Vacation rental fines hit $429,000
The city has collected just $5,000 of the sum due to pending appeals over the illegal sites
The proliferation of illegal vacation rentals in residential areas could boost the city's treasury this year.
Since January, city inspectors fined 19 homeowners a combined $429,000 for renting their properties for less than a month without a permit. In comparison, just five people were cited in 2005 for a total of $3,000, according to statistics from the city's Department of Planning and Permitting.
Penalties for running the short-term rentals increased from $50 to $1,000 a day last summer after residents began complaining over noise and traffic from tourists vacationing in their neighborhoods. The money goes to the city's general fund.
Because of pending appeals, the city has collected just $5,000 as of Tuesday, compared with $3,000 in all of last year. But it expects to get accumulated payments from at least 10 residents who have been ignoring orders to cease operations.
"If they just ignore it, it's like a meter in a taxicab," said Henry Eng, director of planning and permitting. "The daily fines continue until the matter is corrected ... and then when it is resolved, we work on collections of the fine."
For example, one landlord in Lanikai, who was ordered to stop offering the rentals on March 15, owed $78,000 as of June 1, according to Don Bremner, an upset Kailua resident who is keeping track of enforcement.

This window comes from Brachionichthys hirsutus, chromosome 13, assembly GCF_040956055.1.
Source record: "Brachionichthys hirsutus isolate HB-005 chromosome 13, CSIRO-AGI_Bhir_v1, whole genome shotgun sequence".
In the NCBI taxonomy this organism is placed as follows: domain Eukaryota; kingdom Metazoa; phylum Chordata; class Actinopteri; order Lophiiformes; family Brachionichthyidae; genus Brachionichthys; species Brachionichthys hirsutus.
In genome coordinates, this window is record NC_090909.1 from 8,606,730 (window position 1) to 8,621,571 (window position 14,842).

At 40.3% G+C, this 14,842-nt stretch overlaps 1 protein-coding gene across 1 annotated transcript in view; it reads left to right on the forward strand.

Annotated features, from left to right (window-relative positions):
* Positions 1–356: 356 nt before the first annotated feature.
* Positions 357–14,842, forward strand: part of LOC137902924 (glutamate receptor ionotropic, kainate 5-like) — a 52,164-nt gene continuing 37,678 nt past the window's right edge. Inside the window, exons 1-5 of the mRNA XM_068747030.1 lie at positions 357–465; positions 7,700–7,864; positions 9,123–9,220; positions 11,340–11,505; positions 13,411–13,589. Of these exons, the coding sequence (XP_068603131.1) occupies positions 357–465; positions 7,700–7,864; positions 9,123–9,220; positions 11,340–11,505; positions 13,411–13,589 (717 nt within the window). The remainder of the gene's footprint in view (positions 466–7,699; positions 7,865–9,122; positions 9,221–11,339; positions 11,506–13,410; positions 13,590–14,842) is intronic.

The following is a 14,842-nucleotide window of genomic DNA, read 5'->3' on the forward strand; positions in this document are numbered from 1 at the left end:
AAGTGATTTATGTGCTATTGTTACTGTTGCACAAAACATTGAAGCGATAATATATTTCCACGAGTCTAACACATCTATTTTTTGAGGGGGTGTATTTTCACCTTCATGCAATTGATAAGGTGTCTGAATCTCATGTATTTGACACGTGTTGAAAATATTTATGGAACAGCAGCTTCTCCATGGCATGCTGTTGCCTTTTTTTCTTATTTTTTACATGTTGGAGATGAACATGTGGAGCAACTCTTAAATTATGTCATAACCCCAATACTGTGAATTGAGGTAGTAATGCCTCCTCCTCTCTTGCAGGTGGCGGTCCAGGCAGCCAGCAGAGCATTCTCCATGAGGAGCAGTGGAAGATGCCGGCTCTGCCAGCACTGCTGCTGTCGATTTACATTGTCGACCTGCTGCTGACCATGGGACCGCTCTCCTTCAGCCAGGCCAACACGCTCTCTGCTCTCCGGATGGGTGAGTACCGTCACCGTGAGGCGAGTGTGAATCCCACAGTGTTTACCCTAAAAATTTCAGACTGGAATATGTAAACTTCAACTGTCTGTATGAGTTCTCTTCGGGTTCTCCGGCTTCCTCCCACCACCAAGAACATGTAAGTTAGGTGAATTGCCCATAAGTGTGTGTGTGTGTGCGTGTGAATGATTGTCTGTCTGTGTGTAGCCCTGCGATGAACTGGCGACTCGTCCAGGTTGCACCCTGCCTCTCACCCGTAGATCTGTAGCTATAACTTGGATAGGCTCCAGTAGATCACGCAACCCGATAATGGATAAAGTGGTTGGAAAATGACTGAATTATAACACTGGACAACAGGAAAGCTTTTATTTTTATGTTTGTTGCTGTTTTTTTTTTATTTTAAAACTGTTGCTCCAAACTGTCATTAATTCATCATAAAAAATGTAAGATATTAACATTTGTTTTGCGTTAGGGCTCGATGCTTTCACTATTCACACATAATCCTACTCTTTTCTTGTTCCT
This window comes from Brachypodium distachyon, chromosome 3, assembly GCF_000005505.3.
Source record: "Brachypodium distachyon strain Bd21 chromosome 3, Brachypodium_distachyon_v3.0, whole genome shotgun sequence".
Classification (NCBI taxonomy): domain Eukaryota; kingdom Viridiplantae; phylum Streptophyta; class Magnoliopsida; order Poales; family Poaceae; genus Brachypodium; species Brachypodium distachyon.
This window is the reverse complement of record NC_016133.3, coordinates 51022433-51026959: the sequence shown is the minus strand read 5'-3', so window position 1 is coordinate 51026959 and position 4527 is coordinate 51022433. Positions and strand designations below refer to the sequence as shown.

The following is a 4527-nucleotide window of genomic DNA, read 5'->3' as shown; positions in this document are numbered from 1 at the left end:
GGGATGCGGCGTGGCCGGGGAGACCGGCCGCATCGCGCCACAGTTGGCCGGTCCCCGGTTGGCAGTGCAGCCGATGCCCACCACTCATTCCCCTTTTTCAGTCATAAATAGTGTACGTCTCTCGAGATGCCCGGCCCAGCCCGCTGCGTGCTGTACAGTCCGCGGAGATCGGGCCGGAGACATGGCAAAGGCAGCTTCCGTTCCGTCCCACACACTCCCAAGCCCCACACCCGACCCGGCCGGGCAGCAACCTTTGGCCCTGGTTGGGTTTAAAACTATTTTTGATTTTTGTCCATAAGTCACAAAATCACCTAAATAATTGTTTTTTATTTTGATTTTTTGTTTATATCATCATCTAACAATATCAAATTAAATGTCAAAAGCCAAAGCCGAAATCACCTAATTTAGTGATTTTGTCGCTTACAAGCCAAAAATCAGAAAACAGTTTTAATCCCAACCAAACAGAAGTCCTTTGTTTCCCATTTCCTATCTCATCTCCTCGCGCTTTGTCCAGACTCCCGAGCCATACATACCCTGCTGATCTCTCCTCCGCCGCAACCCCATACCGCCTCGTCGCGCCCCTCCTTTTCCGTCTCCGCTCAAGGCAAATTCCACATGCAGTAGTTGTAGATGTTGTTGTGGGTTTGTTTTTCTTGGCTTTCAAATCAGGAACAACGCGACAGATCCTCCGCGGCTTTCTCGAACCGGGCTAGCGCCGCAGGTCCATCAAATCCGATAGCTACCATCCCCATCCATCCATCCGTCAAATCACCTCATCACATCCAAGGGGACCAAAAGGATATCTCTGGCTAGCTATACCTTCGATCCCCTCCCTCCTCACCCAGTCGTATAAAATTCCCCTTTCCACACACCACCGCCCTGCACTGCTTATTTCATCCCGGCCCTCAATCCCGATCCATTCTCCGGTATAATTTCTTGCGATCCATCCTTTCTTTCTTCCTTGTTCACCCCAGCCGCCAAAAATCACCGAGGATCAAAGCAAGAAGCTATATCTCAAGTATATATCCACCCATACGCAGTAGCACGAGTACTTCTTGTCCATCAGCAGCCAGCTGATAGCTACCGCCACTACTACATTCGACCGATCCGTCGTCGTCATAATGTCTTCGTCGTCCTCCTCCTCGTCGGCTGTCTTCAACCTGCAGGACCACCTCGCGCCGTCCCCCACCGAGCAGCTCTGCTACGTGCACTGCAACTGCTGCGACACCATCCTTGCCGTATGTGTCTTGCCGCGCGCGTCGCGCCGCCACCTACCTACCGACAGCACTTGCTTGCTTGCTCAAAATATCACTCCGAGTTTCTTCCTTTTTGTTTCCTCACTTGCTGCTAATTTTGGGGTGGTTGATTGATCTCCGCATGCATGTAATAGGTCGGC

"It's working," said Bremner, a consultant. "There's still a lot of people renting. However, we are seeing the beginnings of a turn back."
Another dispute involving two neighbors in Lanikai is now in court.
Susan Cummings is suing her next-door neighbor, claiming the woman has been making thousands of dollars in rent each month from guests who stay at the home for less than 30 days.
"She's living in hell in Lanikai," said Cummings' attorney, John Remis.
He said her client, who installed security cameras around her home to film guests, plans to submit the images as evidence in court hearings.
About 1,000 homeowners on Oahu have a certificate to manage the short-term rentals. Although the city stopped issuing new certificates in 1989, a state study done last year found more than 2,000 online advertisements for the rentals on the island.
Even with new fines, Bremner said some homeowners could still be profiting from nightly rates as high as $2,000.
"There maybe one or two who are in the category of being able to pay $1,000 a day and still make money," he said, "but those are few and far between."
Many property owners involved in the industry live outside Hawaii and advertise their homes on the Internet to mainland visitors, according to Michael Friedel, code compliance chief for the city. "We are getting referrals every day for vacation rentals. The community is up in arms over this," he said.
The daily fines kick in if landlords continue to offer the illegal rentals 30 days after being warned.
Friedel said some operators who have been contesting the fines claim that they were not aware of the law, while others argue that visitors who sign leases for more than a month leave earlier without giving notice.
"They act like they are (surprised), but I don't really think so," Friedel said, noting that guests who stay at the rentals are not breaking the law. "The word is out."